This book was absolutely incredible, although I’ve been putting it off for quite a while because to be honest, it is a huge brick of a book. Unlike a book where I read it and get sucked into the story, this is more of an experience that feels like I’m actually IN the story, at a level of intensity that I’ve rarely found in books. 
 
The writing is so descriptive, even if it is a bit overly wordy at times. Donna Tartt has a way with words that makes me feel as though I was right there with Theo as he went through everything, but they were explained in a way that I’ve never quite seen before. Even when the descriptions were the most off-the-wall, I was able to clearly picture everything: 
 
“His gold-rimmed aviators were tinted purple at the top; he was wearing a white sports jacket over a red cowboy shirt with pearl snaps, and black jeans, but the main thing I noticed was his hair: part toupee, part transplanted or sprayed-on, with a texture like fiberglass insulation and a dark brown-color like shoe polish in the tin.” 
 
Seeing Theo grow up under the heavy burden of grief was heartbreaking. Grief isn’t an easy thing to deal with, but to have your entire world turned upside down at the age of 13? He didn’t just lose his mother, but his home, his stability, his support, and basically his whole world. It was painful to see him struggle with his own grief and how to express it: 
 
“Certainly I wasn’t howling aloud or punching my fist through windows or doing any of the things I imagined people might do who felt as I did. But sometimes, unexpectedly, grief pounded over me in waves that left me gasping; and when the waves washed back, I found myself looking out over a brackish wreck which was illuminated in a light so lucid, so heartsick and empty, that I could hardly remember that the world had ever been anything but dead.”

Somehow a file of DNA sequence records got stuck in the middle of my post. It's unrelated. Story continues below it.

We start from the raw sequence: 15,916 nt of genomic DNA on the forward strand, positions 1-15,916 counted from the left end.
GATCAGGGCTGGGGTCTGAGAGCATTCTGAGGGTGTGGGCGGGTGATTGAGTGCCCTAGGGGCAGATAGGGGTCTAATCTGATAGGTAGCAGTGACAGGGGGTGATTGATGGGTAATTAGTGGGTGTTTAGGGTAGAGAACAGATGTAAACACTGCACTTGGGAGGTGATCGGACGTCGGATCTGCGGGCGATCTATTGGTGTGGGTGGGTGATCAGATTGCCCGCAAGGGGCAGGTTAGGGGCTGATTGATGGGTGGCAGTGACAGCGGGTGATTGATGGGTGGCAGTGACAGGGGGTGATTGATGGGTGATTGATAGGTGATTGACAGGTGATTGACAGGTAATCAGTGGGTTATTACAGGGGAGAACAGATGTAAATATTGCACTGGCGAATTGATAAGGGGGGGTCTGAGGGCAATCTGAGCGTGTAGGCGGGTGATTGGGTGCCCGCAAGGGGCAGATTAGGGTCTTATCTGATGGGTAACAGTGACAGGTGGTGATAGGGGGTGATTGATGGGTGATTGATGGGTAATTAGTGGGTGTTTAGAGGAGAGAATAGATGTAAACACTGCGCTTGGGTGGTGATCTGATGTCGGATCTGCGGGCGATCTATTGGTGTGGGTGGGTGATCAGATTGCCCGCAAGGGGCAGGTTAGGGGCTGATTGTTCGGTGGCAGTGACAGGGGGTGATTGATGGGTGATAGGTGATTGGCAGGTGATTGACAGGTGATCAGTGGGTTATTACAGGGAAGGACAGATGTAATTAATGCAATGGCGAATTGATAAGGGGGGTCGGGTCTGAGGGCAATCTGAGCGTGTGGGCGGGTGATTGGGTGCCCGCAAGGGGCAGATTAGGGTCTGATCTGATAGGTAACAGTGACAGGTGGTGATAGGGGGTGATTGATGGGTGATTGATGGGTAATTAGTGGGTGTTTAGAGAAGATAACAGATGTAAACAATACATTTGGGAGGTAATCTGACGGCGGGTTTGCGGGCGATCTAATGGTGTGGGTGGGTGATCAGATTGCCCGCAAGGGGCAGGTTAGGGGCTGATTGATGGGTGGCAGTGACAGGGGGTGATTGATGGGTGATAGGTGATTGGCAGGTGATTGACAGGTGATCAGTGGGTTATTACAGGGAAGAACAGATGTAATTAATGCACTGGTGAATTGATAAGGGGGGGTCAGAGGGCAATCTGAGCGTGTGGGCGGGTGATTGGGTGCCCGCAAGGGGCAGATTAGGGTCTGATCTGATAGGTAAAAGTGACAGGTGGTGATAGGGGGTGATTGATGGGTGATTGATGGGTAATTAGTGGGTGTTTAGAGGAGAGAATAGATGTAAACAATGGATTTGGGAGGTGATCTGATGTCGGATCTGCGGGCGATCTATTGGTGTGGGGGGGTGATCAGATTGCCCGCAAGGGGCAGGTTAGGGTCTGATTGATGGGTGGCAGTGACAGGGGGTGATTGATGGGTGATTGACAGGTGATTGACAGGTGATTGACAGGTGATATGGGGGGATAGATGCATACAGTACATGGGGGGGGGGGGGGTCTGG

The events of one single day affected the entire course of Theo’s life. I couldn’t help but read this whole book without wondering how differently his life would have been if things had occurred differently on that one day. It was no easy thing to be inside Theo’s head for the duration of this book. He was self-pitying, overanalytical, self-sabotaging, and maudlin. But at the same time, I just wanted to take him under my wing and hug him. It’s rare that I can empathize so deeply with such a damaged character. 
 
“My moods were a slingshot; after being locked-down and anesthetized for years my heart was zinging and slamming itself around like a bee under a glass, everything bright, sharp, confusing, wrong — but it was a clean pain as opposed to the dull misery that had plagued me for years under the drugs like a rotten tooth, the sick dirty ache of something spoiled.” 
 
While I tend to strongly prefer plot-driven stories, this character-driven story was one that I just couldn’t put down. It was like I had an uncontrollable need to find out what was going to happen next to Theo, and figure out what the ultimate outcome was for him. The painting was an intriguing side note, but the characters were really what held my attention. There was just something about Boris (especially), and Hobie that kept drawing me in, and wanting to find out what happened to them as well. 
 
This book was a serious investment of time, mental energy, and emotions, but it was absolutely worth it. I can’t help but wonder if Donna Tartt’s other works are as engrossing as this one. I guess I’ll have to check them out. 

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The Secret Keeper of Jaipur, by Alka Joshi

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emotional mysterious tense medium-paced
  • Plot- or character-driven? Plot
  • Strong character development? Yes
  • Loveable characters? Yes
  • Diverse cast of characters? Yes
  • Flaws of characters a main focus? No

5.0

I received an audiobook through libro.fm. All opinions are my own.